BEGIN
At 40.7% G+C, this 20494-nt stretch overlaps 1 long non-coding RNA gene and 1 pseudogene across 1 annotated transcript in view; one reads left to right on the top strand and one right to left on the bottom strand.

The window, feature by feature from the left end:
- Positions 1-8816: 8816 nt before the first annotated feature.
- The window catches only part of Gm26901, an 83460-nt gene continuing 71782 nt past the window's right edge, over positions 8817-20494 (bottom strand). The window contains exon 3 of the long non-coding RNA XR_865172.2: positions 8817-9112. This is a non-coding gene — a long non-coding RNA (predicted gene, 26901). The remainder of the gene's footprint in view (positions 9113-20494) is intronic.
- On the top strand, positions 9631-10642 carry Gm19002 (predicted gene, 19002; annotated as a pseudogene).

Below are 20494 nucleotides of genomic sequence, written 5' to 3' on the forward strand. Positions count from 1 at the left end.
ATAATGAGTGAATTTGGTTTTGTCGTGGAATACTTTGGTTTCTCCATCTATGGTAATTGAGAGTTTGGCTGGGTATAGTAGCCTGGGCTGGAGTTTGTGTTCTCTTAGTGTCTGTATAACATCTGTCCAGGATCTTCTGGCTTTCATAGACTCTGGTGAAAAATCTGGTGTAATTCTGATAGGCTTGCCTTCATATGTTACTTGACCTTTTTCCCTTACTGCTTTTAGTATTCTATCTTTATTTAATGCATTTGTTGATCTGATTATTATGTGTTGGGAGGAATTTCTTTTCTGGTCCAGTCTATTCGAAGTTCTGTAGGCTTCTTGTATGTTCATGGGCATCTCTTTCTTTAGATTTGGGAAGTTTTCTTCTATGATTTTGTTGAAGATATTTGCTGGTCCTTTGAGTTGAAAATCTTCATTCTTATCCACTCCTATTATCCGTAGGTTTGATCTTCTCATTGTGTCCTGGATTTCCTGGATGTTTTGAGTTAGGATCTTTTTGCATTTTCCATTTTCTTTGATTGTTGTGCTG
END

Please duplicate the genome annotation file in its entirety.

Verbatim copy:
At 40.7% G+C, this 20494-nt stretch overlaps 1 long non-coding RNA gene and 1 pseudogene across 1 annotated transcript in view; one reads left to right on the top strand and one right to left on the bottom strand.

The window, feature by feature from the left end:
- Positions 1-8816: 8816 nt before the first annotated feature.
- The window catches only part of Gm26901, an 83460-nt gene continuing 71782 nt past the window's right edge, over positions 8817-20494 (bottom strand). The window contains exon 3 of the long non-coding RNA XR_865172.2: positions 8817-9112. This is a non-coding gene — a long non-coding RNA (predicted gene, 26901). The remainder of the gene's footprint in view (positions 9113-20494) is intronic.
- On the top strand, positions 9631-10642 carry Gm19002 (predicted gene, 19002; annotated as a pseudogene).

Below are 20494 nucleotides of genomic sequence, written 5' to 3' on the forward strand. Positions count from 1 at the left end.
ATAATGAGTGAATTTGGTTTTGTCGTGGAATACTTTGGTTTCTCCATCTATGGTAATTGAGAGTTTGGCTGGGTATAGTAGCCTGGGCTGGAGTTTGTGTTCTCTTAGTGTCTGTATAACATCTGTCCAGGATCTTCTGGCTTTCATAGACTCTGGTGAAAAATCTGGTGTAATTCTGATAGGCTTGCCTTCATATGTTACTTGACCTTTTTCCCTTACTGCTTTTAGTATTCTATCTTTATTTAATGCATTTGTTGATCTGATTATTATGTGTTGGGAGGAATTTCTTTTCTGGTCCAGTCTATTCGAAGTTCTGTAGGCTTCTTGTATGTTCATGGGCATCTCTTTCTTTAGATTTGGGAAGTTTTCTTCTATGATTTTGTTGAAGATATTTGCTGGTCCTTTGAGTTGAAAATCTTCATTCTTATCCACTCCTATTATCCGTAGGTTTGATCTTCTCATTGTGTCCTGGATTTCCTGGATGTTTTGAGTTAGGATCTTTTTGCATTTTCCATTTTCTTTGATTGTTGTGCTG